Me: I know you have a BEAUTIFUL Pinterest board set up for Befriending the Beast, can you share the link please?


Me: Fairy tale retellings are becoming very popular. Fans LOVE the chance to revisit old stories. Do you have a favorite retelling? Why?

Amanda: Hmm… I haven’t read very many retellings, but I loved Shantelle Hannu’s A Dream Not Imagined (retelling of Cinderella). I loved how she took the story we all knew and added some great twists! She’s a teen writer, but I found it a refreshing read!


Me: Are you planning to write any more fairy tale retellings?

Amanda: At the present, no. But, God can always surprise me! 🙂


Me: You’re likely the youngest published author that I’ve read and yet you have a stack of published short stories and a couple of novellas under your belt. Tell us about your first publication. 

Amanda: Being homeschooled definitely enabled me to pursue my love of writing as a teenager as Mom catered my schooling to include a special dose of writing help. 🙂 Most of my stories written in my teens will never see the world. 🙂 My first publication would be “Letters from a Scatter-Brained Sister” in which Nicole pours out her heart to her newly married sister, who left her in charge of the kitchen. I got the fun, whimsical idea to write a story in which I could share kitchen mishaps that happened to me, my sisters, and cousins. I started it in October 2010 (age 19) but only wrote a few of the letters. My younger sister, Rachel, begged me to finish it, so for Christmas 2013, I surprised her and gave it to her as a gift. Honestly, that was the only dream I had for it. The next Christmas (2014), I wrote three other short stories for my three youngest sisters: “Maggie’s Hope Chest,” “Noelle’s Gift,” and “Deb’s Bible.” I’m not a big dreamer. These short stories were just something fun and special for my little sisters. I wasn’t necessarily planning on becoming a published author anytime soon. But in Spring 2015, I got a booth at the Louisiana Homeschool Convention for my music endeavors and Mom suggested that I print my short stories to sell there. That piqued my interest in what publishing for Kindle entailed. Within a month, the Lord allowed me to have an author website set up with the four short stories available in print and for Kindle. And you know what? People bought the stories and actually enjoyed them!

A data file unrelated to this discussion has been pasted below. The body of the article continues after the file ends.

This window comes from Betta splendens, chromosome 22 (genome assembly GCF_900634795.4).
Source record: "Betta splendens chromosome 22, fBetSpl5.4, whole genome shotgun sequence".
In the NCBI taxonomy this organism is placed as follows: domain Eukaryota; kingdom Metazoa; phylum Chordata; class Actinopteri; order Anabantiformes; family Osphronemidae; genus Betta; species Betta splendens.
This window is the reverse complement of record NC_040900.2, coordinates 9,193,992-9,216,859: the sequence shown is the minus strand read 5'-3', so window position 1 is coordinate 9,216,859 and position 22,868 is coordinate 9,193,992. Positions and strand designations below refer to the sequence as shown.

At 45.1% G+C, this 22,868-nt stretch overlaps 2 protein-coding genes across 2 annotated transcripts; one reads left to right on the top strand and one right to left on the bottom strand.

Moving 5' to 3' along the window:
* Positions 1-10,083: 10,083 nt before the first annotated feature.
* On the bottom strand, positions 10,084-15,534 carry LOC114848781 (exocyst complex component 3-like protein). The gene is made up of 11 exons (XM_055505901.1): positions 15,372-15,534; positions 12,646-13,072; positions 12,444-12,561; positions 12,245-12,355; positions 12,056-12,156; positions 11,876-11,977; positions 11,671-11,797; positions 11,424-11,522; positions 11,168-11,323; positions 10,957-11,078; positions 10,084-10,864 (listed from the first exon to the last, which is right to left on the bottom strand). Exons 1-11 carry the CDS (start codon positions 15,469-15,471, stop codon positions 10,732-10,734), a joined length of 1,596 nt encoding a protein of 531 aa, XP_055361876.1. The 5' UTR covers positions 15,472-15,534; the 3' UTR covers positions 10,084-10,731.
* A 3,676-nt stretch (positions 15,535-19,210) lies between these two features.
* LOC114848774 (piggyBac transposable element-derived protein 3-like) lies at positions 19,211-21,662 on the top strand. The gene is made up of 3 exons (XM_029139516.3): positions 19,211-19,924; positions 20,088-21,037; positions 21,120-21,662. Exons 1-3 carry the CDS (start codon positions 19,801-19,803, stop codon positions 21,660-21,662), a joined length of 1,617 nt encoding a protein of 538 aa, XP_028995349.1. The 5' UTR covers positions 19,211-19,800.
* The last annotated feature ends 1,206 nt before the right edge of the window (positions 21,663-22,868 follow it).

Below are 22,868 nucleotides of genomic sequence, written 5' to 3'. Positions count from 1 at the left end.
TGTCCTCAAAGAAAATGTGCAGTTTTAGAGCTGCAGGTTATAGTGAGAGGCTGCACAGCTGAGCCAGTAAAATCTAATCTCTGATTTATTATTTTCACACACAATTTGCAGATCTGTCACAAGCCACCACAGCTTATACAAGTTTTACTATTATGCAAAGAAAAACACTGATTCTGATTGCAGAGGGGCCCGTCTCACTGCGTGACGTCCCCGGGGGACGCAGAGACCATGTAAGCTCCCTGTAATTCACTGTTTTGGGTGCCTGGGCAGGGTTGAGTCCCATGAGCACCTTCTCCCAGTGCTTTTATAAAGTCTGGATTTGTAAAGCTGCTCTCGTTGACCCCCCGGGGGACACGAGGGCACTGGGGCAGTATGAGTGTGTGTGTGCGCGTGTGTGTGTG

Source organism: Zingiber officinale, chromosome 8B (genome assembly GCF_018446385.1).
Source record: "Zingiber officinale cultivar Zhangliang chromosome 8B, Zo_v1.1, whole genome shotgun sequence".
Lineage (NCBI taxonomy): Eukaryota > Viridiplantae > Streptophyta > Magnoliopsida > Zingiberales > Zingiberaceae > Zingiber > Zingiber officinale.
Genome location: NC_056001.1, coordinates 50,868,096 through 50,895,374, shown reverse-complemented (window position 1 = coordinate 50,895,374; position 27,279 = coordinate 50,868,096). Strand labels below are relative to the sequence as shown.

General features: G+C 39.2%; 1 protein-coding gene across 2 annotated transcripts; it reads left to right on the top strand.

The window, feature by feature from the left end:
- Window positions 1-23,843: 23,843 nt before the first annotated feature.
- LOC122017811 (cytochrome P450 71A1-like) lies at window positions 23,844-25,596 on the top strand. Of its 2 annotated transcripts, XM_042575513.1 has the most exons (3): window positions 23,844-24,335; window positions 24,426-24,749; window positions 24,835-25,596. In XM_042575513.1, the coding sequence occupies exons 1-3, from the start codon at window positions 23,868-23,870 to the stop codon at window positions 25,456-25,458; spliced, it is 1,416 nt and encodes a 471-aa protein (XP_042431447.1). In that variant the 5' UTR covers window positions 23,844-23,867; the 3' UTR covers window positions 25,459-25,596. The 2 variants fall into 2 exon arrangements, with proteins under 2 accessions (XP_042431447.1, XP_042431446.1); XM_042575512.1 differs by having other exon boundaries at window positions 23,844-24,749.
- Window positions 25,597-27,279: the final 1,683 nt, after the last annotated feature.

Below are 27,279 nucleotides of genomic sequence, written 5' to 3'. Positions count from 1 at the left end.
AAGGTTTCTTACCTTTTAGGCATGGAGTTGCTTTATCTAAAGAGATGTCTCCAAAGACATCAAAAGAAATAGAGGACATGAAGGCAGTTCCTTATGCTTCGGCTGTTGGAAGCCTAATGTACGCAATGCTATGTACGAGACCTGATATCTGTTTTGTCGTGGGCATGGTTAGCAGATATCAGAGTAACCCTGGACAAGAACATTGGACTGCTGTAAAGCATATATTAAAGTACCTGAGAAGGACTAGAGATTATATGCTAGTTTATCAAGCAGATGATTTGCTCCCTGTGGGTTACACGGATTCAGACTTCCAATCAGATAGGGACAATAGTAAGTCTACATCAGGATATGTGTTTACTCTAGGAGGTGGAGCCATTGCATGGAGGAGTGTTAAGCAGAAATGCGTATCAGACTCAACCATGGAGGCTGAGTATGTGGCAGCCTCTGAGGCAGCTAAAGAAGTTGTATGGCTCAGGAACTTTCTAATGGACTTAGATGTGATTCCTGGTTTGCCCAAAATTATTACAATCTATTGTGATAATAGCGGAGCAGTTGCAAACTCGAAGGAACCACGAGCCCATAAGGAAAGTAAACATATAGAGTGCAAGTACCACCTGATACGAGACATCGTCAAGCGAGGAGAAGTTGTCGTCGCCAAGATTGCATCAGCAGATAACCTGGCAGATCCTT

Me: Where have you taken your readers since then?